Virtual MEchanics GAthering -MEGA- Seminar: Propagation of a plane-strain hydraulic fracture accounting for a rough cohesive zone
Abstract: The quasi-brittle nature of rocks challenges the basic assumptions of linear hydraulic fracture mechanics (LHFM): namely, linear elastic fracture mechanics and smooth parallel plates lubrication fluid flow inside the propagating fracture. We relax these hypotheses and investigate in details the growth of a plane-strain hydraulic fracture in an impermeable medium accounting for a rough cohesive zone and a fluid lag. In addition to a dimensionless toughness and the time-scale of coalescence of the fluid and fracture fronts governing the fracture evolution in the LHFM case, the solution now also depends on the ratio between the in-situ and material peak cohesive stress and the intensity of the flow deviation induced by aperture roughness (captured by a dimensionless power exponent). We show that the fracture growth is characterized with three distinct stages: a nucleation phase for the cohesive zone, an intermediate stage, and late time stage where convergence toward LHFM predictions finally occurs. A highly non-linear hydro-mechanical coupling takes place as the fluid front enters the rough cohesive zone which itself evolves during the nucleation and intermediate stages of growth. This coupling leads to significant additional viscous flow dissipation. As a result, the fracture evolution deviates from LHFM predictions with shorter fracture lengths, larger widths and net pressures. These deviations from LHFM ultimately decrease at late times as the ratios of the lag and cohesive zone sizes with the fracture length both become smaller. The deviations increase with larger dimensionless toughness and larger in-situ-to-cohesive stress ratio, as both have the effect of further localizing viscous dissipation near the fluid front located in the small rough cohesive zone. The impact of a rough cohesive zone appears to be prominent for laboratory experiments and short in-situ injections in quasi-brittle rocks with ultimately a larger energy demand compared to LHFM predictions.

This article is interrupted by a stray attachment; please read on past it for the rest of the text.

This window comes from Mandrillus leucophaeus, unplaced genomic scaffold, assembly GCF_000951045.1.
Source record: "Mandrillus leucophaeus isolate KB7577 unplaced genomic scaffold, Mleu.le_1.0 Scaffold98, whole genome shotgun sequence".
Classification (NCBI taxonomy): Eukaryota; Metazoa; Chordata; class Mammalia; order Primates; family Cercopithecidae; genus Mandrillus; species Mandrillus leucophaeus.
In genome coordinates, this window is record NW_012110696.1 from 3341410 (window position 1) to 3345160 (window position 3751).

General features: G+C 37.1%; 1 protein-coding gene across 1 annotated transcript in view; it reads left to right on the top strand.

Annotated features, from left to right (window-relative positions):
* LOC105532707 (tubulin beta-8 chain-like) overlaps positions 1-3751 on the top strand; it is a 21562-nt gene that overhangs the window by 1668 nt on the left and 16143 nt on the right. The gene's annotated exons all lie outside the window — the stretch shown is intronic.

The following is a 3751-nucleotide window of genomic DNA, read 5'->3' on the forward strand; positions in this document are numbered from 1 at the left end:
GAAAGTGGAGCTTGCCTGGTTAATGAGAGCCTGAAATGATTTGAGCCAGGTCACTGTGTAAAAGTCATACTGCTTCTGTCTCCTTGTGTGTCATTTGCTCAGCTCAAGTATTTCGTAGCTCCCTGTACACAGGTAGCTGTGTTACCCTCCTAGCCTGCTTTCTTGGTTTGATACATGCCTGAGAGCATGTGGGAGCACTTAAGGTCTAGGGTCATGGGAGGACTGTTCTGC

Bio: Dong Liu got his master’s degree in civil engineering and material science for sustainable construction in Ecoles des Ponts in France and Tongji University in China in 2016. He then joined the Geo-energy laboratory (GEL) at EPFL as a Ph.D. candidate. His research interests include hydraulic fracturing, emplacement of magmatic dikes, and geophysics.
- General public
- MEGA.Seminar Organizing Committee